What Does New Jersey Law Say About Discrimination?

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The New Jersey Law Against Discrimination. If an employee falls victim to discrimination, sexual harassment and/or retaliation, and as horrible and depressing that employee may feel as a result, the employee will have one thing to smile about if the discrimination or sexual harassment occurred when the employee is employed in New Jersey. The New Jersey Law Against Discrimination (LAD) is considered one of the most aggressive anti-discrimination statutes in the country. Courts in New Jersey continually recognize that the New Jersey Legislature enacted this statute for the specific purpose of eradicating the cancer of discrimination in the workplace. The LAD is considered such a powerful statute that attorneys in New Jersey do not even consider filing a complaint in federal court. In fact, legal scholars in New Jersey consider the filing of a discrimination lawsuit in a New Jersey federal court legal malpractice. Filing a LAD claim in a New Jersey State court is generally the best option. For this reason, the EEOC is New Jersey is generally not utilized. In essence, with respect to the three major federal anti-discrimination statutes: Title VII, the ADEA and the ADAAA (formerly known as the ADA), consider all of them combined, with no minimum number of employees and no cap on punitive and compensatory damages.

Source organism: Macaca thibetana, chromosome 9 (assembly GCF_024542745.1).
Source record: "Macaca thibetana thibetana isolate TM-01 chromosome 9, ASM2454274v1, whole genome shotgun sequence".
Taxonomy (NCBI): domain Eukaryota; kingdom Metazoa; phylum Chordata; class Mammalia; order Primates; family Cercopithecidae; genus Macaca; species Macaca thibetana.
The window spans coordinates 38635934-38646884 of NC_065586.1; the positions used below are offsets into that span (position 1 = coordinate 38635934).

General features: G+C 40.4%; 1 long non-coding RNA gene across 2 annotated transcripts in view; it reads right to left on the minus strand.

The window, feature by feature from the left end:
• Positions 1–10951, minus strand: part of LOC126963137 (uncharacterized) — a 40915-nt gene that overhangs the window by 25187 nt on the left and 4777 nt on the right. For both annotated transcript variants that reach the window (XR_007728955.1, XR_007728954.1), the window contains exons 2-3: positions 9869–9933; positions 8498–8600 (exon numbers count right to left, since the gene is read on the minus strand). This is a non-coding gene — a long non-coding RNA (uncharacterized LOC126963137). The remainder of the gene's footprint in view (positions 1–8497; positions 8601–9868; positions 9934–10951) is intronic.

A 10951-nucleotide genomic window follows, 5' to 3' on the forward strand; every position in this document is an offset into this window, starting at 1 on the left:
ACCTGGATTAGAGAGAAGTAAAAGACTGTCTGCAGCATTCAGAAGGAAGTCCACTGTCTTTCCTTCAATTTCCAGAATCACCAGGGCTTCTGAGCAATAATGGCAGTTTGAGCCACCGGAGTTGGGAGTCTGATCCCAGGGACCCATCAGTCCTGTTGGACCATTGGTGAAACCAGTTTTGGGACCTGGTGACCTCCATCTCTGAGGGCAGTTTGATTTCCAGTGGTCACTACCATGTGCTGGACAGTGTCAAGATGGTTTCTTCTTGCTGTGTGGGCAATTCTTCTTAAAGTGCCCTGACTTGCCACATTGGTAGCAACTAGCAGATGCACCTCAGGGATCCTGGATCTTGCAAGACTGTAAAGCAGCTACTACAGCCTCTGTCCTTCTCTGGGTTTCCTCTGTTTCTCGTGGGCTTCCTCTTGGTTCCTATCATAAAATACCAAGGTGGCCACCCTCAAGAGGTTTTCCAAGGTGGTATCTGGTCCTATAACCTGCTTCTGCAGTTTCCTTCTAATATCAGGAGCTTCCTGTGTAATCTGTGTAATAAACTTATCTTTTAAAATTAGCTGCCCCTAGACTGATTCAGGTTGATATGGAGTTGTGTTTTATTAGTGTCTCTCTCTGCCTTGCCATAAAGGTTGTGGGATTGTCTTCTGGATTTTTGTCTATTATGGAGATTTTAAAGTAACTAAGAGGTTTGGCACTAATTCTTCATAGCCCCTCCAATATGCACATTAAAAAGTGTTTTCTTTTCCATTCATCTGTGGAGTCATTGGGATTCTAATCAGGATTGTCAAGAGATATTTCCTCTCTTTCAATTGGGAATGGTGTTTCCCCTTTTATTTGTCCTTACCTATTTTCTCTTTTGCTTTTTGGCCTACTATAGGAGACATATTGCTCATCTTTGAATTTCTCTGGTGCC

That, in essence, is the LAD. So long as a New Jersey employee files a lawsuit in a New Jersey State court within two years of the discrimination, harassment or retaliation by the employer, the employee can take full advantage of all of the benefits which the LAD has to offer. The protections available under the LAD are also much more expansive than those offered pursuant to the federal laws. Pursuant to Title VII, the ADEA and the ADAAA (formerly known as the ADA), the following is protected: race, color, religion, sex, national origin, age and disability. The LAD offers protection for each of those protected classes and also protects against discrimination based on ancestry, sexual orientation, services in the armed forces, atypical hereditary cellular or blood trait, marital status, domestic partnership status and civil union status.

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